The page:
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Managing anger and irritability during lockdown. Written by Carolyn Brown

With all the extra time being spent together during the COVID lockdown measures, it is important to have conversations about what each person within the household needs.


Roles and demands on individuals will have changed dramatically and there have been sacrifices made so it would be quite normal for needs to change as well. 

Conflict and the stress of spending more time together as a family or a couple may be challenging and can cause arguments.  

The stress and conflict within a household could be as a result of limited movement or it could have been there already, and the current situation has intensified this.  Recognising that the impact of anger and irritability is going to affect relationships is the first step to managing it.  Listening to each other may help to find solutions.   

Anger is a normal human emotion and is expressed by shouting, swearing, physical aggression towards objects or people.  Sometimes it can be more subtle and result in withdrawal.  Controlled anger can be helpful and can motivate us to address an issue that we feel is important.  When anger becomes frequent and very intense in can be harmful. 

For ex-service personnel, anger can be related to PTSD and can become problematic and impact lives and relationships as well as daily activities.  During the COVID-19 lockdown these feelings may well intensify.  There can be physical side effects too such as high blood pressure.  

The Pause Technique:

  • Start by taking a moment to observe what’s happening in your body. Noticing things like rapid breathing or tension in your muscles can be a signal that your body is telling you to take a break.
  • Check in with yourself about how long you’ve been thinking about the topic you want to bring up. Sometimes when we don’t have a chance to talk to our partners about something right away, we can feel very distracted and get to a point of feeling urgently that we need to “get it out.”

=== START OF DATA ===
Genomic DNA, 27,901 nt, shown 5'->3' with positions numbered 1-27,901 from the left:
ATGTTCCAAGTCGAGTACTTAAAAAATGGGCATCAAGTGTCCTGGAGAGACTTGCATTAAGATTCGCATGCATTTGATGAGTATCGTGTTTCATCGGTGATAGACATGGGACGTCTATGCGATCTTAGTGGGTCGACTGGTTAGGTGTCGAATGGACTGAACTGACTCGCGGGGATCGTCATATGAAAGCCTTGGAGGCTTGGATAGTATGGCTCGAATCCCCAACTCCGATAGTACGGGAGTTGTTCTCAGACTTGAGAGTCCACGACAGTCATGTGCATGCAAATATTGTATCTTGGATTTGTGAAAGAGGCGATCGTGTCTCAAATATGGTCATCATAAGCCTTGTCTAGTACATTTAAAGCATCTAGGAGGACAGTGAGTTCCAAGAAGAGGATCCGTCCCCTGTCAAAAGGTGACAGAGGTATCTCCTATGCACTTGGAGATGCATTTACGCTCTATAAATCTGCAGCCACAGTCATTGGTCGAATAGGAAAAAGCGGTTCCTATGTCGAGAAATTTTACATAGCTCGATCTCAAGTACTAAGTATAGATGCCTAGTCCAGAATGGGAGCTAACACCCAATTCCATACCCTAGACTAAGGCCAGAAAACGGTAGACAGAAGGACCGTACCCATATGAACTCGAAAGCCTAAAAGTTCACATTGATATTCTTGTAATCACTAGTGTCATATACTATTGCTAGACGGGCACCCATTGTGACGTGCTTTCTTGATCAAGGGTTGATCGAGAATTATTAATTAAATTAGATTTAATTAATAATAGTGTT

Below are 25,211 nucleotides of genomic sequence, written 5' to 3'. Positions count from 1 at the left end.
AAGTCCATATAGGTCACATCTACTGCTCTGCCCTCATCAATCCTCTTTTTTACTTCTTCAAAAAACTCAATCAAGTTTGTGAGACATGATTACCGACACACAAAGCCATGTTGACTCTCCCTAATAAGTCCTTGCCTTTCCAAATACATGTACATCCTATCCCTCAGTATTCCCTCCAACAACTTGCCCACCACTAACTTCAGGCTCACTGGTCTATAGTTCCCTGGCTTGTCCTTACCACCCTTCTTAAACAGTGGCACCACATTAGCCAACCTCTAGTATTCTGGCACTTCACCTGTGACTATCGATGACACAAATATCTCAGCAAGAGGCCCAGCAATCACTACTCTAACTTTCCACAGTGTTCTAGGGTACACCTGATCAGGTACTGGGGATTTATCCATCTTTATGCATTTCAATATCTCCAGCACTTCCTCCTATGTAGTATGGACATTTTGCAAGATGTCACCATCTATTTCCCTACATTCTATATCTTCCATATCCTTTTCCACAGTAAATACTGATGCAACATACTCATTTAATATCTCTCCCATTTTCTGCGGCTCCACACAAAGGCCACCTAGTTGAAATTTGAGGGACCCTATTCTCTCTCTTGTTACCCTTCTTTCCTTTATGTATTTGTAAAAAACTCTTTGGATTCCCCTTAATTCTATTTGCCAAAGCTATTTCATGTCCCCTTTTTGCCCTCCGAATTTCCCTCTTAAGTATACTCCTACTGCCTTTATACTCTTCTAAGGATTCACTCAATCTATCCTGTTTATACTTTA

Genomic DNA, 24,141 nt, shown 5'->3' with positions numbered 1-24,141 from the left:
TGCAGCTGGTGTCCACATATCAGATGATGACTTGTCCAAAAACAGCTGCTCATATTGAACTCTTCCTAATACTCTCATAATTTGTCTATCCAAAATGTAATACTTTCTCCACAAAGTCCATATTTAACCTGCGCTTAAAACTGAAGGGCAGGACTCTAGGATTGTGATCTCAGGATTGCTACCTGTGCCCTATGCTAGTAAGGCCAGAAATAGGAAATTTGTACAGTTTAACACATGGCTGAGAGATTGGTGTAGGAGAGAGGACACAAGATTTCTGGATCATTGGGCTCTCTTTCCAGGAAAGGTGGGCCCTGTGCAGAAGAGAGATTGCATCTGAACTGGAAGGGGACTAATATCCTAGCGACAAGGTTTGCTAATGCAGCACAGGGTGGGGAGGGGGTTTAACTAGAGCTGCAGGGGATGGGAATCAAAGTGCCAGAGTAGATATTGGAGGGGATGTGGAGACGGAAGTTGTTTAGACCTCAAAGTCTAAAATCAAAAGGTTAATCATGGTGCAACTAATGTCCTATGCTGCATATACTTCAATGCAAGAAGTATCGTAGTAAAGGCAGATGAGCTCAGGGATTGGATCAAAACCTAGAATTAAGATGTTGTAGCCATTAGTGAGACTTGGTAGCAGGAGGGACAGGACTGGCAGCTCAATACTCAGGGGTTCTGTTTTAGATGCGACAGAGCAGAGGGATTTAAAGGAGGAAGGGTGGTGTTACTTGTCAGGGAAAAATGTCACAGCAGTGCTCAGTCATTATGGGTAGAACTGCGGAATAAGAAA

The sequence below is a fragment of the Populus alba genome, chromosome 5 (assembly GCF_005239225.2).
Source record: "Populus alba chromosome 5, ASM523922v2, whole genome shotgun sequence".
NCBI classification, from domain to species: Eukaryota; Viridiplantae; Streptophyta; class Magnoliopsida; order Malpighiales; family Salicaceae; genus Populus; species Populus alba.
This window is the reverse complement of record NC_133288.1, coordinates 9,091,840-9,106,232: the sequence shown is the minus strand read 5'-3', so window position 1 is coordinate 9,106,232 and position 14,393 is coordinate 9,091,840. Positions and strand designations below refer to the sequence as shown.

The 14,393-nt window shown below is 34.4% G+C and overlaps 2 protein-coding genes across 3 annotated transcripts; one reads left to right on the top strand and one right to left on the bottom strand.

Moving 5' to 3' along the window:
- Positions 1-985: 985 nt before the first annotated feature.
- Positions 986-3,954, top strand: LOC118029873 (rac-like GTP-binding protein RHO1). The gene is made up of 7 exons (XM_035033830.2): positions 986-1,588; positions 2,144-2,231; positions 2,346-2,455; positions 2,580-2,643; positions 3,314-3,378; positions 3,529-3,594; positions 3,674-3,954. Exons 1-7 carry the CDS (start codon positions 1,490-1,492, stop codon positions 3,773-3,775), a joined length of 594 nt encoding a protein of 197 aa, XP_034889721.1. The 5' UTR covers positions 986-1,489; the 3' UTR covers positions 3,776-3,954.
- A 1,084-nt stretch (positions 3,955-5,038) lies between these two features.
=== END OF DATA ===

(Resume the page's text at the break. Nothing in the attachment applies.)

• Set yourself up to start a conversation by taking time out to breathe, meditate, reset, and refresh. Engage in an activity that’s soothing (e.g., exercise, a walk, shower – whatever helps you to centre yourself).  This will allow your message to come from a place of seeking connection, rather than a reactive hurtful place.
  • Take time to acknowledge to yourself the purpose of the conversation you want to have. PAUSE.


There are techniques to help de-escalate a conflict situation:

  • Take a moment – try not to react immediately.  Pause technique, take a breath and possibly suggest that you would like to take some time to think before responding
  • Agree a suitable time to talk about issues when you are more likely to be calm
  • Listen with interest and try to think about how things are from another person’s perspective
  • Address one issue at a time
  • Try to say something positive and refer to something that has gone well
  • Use ‘I’ statements rather than ‘you’ statements
  • Be prepared to compromise
  • Focus on what you can control not what you can’t control


The solutions are not ‘one size fits all’.  There are various helpful resources available:

  • AIMS is an app that explains what anger is, triggers, warning signs and managing anger effectively.  
  • BACP have some useful resources on their website
  • NSPCC have useful resources for families
  • Refuge 0808 2000 247
  • Mankind Initiative 01823 334244


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